This has been a wild week for me ... lots of activity going on with the surge in real estate sales.
I've noticed in the last few days, I've gotten a lot of "those" phone calls ... the ones that are out looking for business, I think.
The reason I say "I think" is because sometimes it is REALLY hard to tell what these folks want. Maybe you know the call:
"Hi, I'm Blah with Blah Blah and we do Blah Blah Blah for lots of companies like yours. I'm not calling for an order right now, but I'd like to be able to call you in the future if that's OK?"
After answering the phone for the 5th or 6th time that day, I asked one nice gal, "Well, what do you want?"
She told me that she was hired to "just find companies that were willing to talk to their sales people," so I asked her what she thought she was.
She wasn't sure, but she knew she was temporary. I think she was right!
I sure don’t want to be temporary! BEFORE I pick up the phone to have a conversation with anyone, I'm going to be sure that I KNOW why I'm calling and what I want the outcome of the conversation to be.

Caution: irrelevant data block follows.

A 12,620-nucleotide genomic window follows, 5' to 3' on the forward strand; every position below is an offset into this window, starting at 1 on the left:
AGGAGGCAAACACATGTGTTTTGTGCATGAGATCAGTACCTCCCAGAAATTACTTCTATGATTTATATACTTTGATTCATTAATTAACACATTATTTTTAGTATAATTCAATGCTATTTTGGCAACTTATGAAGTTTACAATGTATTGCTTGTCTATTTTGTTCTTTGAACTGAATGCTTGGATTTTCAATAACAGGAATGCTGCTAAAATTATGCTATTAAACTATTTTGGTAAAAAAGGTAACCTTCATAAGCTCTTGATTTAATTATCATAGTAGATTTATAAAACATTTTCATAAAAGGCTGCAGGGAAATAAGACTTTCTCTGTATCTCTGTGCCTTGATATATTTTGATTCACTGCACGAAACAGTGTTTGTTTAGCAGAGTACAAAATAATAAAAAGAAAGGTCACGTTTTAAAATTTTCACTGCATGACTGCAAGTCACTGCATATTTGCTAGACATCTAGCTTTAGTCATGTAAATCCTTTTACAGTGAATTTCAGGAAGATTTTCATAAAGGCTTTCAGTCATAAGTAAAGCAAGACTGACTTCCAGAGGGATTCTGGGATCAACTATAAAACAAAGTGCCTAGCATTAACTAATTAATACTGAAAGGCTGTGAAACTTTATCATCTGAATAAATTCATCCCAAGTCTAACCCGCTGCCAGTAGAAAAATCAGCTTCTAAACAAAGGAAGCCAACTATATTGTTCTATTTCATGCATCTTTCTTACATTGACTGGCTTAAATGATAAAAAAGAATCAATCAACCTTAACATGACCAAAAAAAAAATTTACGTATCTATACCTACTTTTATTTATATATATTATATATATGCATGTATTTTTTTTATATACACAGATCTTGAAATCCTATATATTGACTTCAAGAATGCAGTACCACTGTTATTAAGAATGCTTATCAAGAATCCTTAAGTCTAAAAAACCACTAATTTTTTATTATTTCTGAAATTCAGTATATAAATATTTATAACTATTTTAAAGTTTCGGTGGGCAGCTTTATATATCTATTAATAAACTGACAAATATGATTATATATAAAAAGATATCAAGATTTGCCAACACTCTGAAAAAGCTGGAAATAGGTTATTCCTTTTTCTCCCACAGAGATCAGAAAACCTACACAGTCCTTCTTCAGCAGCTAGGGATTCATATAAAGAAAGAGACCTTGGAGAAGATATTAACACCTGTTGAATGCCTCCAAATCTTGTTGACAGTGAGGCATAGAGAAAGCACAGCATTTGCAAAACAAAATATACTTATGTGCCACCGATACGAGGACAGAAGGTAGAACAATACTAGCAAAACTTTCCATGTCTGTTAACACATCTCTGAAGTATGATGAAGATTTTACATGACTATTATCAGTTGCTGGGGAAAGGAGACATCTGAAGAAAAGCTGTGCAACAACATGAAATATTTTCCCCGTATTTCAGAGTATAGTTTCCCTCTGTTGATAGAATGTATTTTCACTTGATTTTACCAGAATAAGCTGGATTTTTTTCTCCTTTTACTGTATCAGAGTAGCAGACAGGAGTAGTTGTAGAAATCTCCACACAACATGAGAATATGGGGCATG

Here are three things every REALTOR® should know before picking up the phone.
1) The purpose of the call – When calling anyone, especially a prospective client, it’s important to be brief and to the point. Not everyone wants to just chit-chat. Make sure you state the purpose of the call early. Once you get to know your client, then these calls can become more personal when it’s appropriate.
2) Your professional greeting – “Hey, it’s me,” is a terrible way to start a phone call. While many phones do have caller ID, it’s not a good idea to rely on it. People sound different over the phone and your recipient will need time to mentally establish who they are talking with. So, make sure you always state your full name and company at the beginning of your relationship.
3) Next steps – These are similar to the purpose of the call, but not exactly the same. It’s important to know what the follow-up to the phone call will be. A meeting? An inspection? Do they need to fax you something? Make sure you communicate these next steps clearly by the end of the call and your client understands them. It also helps to set deadlines for when these next steps should take place.